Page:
his shoulders. " It holds well, sir — it looks
perfectly natural ; but, nevertheless, there is
something wrong. How unfortunate that they
were mistaken in the head." And went otT
weeping, again to tell his story to the first
visiter he should meet. I inquired into his
history. He had been condemned to death,
and his pardon had arrived at the moment of
cutting off his hair. He had felt the coldness
of the scissors. That case of madness was
explained; but who will account for this?
The same prison contained another madman,
who had been a sea-captain. He passed his
life in culling, seasoning, and eating salad.
He commenced as soon as he was awake, and
only ended when sleep closed his eyes. He
never cat any thing but salad, culled and
seasoned by himself, spoke to no one, and
never answered any question, being always
too much hurried to finish a labour which was
incessantly renewed. The family of this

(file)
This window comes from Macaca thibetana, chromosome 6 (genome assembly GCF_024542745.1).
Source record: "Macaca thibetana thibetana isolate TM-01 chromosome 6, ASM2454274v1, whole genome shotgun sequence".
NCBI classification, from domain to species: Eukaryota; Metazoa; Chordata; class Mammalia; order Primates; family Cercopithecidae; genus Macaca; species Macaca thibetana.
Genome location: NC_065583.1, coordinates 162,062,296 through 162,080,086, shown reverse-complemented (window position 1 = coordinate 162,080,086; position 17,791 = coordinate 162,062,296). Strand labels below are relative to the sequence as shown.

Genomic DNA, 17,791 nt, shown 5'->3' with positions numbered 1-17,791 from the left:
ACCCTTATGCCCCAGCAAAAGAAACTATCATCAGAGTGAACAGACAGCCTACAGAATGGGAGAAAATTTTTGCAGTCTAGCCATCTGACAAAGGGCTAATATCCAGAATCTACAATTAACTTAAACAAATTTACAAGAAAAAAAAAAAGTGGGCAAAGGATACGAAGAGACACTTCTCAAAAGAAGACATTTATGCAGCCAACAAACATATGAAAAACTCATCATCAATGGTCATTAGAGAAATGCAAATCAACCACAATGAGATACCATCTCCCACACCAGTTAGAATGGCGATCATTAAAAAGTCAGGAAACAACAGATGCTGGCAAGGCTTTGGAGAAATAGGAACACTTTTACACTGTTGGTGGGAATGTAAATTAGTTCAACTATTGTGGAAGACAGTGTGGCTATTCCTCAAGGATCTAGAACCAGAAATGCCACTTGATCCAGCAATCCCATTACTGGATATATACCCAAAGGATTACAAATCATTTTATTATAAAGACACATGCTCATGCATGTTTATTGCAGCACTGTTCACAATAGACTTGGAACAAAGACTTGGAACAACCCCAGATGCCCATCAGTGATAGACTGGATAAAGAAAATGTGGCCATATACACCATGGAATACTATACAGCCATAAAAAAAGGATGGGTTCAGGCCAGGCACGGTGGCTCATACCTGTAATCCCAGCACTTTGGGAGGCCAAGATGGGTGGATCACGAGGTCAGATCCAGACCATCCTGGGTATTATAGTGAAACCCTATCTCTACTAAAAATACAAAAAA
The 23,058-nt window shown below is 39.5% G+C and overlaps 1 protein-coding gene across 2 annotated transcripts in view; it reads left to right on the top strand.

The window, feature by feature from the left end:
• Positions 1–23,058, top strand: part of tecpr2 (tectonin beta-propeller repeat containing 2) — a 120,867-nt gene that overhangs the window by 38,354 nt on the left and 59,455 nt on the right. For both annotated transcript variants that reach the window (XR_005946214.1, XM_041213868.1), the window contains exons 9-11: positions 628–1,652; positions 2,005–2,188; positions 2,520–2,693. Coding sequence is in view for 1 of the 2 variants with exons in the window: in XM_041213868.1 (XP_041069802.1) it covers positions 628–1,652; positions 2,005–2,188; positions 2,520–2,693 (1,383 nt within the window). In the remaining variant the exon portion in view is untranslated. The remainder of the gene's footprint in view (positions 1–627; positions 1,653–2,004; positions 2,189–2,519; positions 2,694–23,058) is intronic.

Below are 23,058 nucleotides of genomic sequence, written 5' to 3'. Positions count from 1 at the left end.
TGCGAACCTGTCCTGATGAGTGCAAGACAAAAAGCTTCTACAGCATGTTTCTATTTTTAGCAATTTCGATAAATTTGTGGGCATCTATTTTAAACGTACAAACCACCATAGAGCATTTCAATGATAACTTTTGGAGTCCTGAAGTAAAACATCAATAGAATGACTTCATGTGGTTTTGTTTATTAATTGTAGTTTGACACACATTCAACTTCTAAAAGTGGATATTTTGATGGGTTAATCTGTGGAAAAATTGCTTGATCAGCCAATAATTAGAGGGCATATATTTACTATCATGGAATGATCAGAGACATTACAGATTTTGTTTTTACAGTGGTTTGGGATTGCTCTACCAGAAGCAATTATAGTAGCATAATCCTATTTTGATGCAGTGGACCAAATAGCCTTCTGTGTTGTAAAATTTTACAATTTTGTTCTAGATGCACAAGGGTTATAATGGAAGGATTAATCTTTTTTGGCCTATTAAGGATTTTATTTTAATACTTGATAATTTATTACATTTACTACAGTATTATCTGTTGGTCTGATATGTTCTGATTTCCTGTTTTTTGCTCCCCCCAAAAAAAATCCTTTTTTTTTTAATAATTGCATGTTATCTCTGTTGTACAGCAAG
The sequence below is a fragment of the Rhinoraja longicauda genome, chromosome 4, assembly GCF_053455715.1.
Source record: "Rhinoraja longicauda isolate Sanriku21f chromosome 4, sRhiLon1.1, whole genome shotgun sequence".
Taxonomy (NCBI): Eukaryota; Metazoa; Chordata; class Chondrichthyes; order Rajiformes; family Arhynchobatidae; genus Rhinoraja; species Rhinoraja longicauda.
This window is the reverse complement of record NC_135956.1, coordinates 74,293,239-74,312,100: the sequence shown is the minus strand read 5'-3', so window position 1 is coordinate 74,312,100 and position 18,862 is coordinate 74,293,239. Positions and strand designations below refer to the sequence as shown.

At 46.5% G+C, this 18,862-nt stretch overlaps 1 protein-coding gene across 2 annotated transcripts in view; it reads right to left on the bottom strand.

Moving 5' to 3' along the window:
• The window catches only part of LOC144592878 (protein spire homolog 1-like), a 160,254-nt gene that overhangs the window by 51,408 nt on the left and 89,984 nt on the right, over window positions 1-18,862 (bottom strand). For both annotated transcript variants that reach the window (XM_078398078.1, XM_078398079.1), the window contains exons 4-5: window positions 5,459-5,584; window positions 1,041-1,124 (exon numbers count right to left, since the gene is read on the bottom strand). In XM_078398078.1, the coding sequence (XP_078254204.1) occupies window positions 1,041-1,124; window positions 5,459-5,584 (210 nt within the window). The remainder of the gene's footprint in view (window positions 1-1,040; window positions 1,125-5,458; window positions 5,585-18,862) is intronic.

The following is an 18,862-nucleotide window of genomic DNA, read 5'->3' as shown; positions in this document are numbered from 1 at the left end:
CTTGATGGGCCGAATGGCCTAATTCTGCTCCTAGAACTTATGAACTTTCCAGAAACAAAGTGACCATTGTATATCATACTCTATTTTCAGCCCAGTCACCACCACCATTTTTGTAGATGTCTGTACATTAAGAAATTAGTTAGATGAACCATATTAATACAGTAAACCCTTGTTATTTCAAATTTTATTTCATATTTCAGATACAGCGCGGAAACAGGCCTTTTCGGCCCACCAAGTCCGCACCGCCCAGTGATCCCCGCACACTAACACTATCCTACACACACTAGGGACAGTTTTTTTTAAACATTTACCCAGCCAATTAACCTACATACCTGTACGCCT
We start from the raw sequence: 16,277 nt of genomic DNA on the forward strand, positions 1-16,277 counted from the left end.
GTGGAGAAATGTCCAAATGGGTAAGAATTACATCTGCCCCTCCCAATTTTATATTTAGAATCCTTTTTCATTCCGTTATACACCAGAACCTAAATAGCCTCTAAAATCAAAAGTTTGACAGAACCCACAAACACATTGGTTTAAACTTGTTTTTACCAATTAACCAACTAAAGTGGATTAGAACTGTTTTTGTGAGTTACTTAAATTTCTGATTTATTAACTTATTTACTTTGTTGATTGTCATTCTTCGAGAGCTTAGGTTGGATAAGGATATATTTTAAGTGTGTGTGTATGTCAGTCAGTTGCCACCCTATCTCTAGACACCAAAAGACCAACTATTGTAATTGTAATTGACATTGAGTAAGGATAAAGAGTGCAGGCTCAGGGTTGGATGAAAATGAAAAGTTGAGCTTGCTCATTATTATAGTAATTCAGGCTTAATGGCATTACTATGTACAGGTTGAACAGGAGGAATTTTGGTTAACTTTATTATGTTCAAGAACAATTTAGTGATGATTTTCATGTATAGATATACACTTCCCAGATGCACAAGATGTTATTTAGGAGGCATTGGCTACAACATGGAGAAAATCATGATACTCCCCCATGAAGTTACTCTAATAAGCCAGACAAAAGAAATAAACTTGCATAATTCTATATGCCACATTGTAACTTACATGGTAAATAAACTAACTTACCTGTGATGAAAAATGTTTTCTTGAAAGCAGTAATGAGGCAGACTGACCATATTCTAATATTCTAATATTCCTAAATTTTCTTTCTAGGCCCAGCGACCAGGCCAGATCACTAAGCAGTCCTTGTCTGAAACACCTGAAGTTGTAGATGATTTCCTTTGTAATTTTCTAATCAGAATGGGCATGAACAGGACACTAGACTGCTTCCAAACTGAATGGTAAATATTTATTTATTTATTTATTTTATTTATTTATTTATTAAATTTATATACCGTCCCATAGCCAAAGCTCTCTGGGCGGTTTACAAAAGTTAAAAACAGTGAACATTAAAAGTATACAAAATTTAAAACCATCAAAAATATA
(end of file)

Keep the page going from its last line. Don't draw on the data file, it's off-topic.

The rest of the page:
poor man had placed an old servant with
him whoso only occupation consisted in
bringing him salad, and sweeping away the

refuse parts. — JSote Book of a French ()£i.


Man has the power of imitating every mo-
tion hut that of flight. To effect this, he has,
in maturity and health, sixty bones in his
head ; sixty in his thighs and legs ; sixty-two
in his arms and hands; sixty-seven in his
trunk. He has also four hundred and thirty-
four muscles. His heart makes sixty-foiir
pulsations in a minute; and, therefore, three
thousand eight hundred and forty in an hour
— ninety-two thousand, one hundred and sixty
in a day. '1 here are also three complete cir-
culations of his blood in the short space of an
hour. In respect to the comparative speed of
animated beings and of impelled bodies, it
may be remarked, that size and construction
seem to have little influence; nor has com-
parative strength, although one body giving
any quantity of motion to another is said to
lose so much of its own. The sloth is by no
means a small animal, and yet it can travel
only fifty paces in a day ; a worm crawls only
five inches in fifty seconds ; but a lady-bird
can fly twenty million times its own length in
less than an hour. An elk can run a mile and
a half in seven minutes ; an antelope a mile in